UK Plans 10 Free Ports in Preparation for Brexit
Following through on a campaign promise, the government of UK Prime Minister Boris Johnson is planning to create up to 10 free ports across Britain after the UK exits the European Union. Free ports - the equivalent of Free Trade Zones in the United States - would allow businesses to import foreign goods into special delimited areas of the UK, store them on site or manufacture other goods with them, then re-export them to other countries without paying import tariffs. Port and airport authorities will have the opportunity to submit free port proposals in a competition for the 10 designated sites.
“Freedoms transformed London’s Docklands in the 1980s, and free ports will do the same for towns and cities across the UK. They will join onshore enterprise and manufacturing as the gateway to our future prosperity, creating thousands of jobs," said trade secretary Liz Truss. “We will have a truly independent trade policy after we leave the EU on October 31. I look forward to working with the Freeports Advisory Panel to create the world’s most advanced free port model and launch the new ports as soon as possible.”
The British Ports Association (BPA) welcomed the new plan and highlighted its own ongoing efforts. It also cautioned that some balance will be required in order to ensure that ports which lack free port status are not disadvantaged.
"Many of the benefits of a traditional ‘free port’ can be achieved in the UK through existing processes, but we look forward to working with Government on how a UK-specific model can boost sustainable development in and around ports and add real value," BPA CEO Richard Ballantyne said in a statement. "The British Ports Association is working with ports and airports on ambitious complementary proposals for ‘Port Enterprise & Development Zones’ that will support economic activity across a much wider range of ports all across the UK. These proposals contain a series of recommendations around planning, enterprise and the tax system that could be incorporated into or sit alongside a UK freeport model."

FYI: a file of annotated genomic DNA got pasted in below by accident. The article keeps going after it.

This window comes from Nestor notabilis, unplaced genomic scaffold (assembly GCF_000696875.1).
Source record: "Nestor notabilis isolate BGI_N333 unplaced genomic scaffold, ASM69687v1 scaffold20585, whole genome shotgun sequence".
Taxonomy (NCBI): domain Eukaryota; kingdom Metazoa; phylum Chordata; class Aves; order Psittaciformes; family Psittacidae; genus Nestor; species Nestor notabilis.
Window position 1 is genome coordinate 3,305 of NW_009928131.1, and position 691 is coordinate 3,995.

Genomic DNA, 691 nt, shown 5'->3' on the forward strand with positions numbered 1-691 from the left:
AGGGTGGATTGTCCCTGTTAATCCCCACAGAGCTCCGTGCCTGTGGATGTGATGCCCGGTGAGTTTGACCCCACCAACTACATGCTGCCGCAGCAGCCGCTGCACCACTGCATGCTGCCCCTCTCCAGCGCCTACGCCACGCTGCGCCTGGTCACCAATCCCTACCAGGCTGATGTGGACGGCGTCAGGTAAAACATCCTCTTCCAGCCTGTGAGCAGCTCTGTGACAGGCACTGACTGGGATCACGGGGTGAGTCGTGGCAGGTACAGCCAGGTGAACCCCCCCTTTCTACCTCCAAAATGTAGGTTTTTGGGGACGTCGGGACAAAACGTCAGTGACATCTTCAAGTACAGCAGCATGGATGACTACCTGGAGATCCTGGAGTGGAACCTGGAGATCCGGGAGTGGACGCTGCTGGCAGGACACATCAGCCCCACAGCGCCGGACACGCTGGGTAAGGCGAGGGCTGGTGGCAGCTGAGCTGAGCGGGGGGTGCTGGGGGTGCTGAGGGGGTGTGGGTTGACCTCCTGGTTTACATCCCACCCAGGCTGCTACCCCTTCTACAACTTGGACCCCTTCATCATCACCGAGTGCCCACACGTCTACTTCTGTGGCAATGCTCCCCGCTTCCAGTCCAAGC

The opposition Labour Party objects to the plan, asserting that it will lead to money laundering, tax evasion, lower wages and the closing of non-free-zone businesses in a "race to the bottom." “The British people did not vote for this new administration and they certainly did not vote to see their jobs and livelihoods threatened in favour of gifting further tax breaks to big companies and their bosses," warned shadow trade secretary Barry Gardiner.
The UK government is also taking steps to prepare Britain's seaports for Brexit's long-predicted customs delays and disruptions. The Port of Dover, which connects Britain's east coast with the EU27, is Europe’s busiest ferry port and is widely expected to experience challenges in the event of a "no-deal" Brexit. It handles 120 ferries and 90,000 passengers each day, and more commercial trucks roll across its docks than at all other UK ports combined.
"The UK will be leaving the EU on October 31, and we will be prepared whatever the circumstances. From port infrastructure works to the people working within them, we have set aside millions of pounds so that goods and transport will continue to move in a no-deal scenario," said Transport Secretary Gary Sharps. "This government is backing Britain, ensuring the country gets the support it needs to grow and grasp the golden opportunities in front of us as we leave the European Union."
As part of its preparations, the UK's Border Force is currently recruiting up to 1,000 new officers to help maintain security and support flows at the border. The new hires are on top of a further 900 officers who were recruited in 2018-19 to prepare for Brexit. In addition, more than 5,500 officers have been trained to ensure the border runs smoothly once the customs union ends.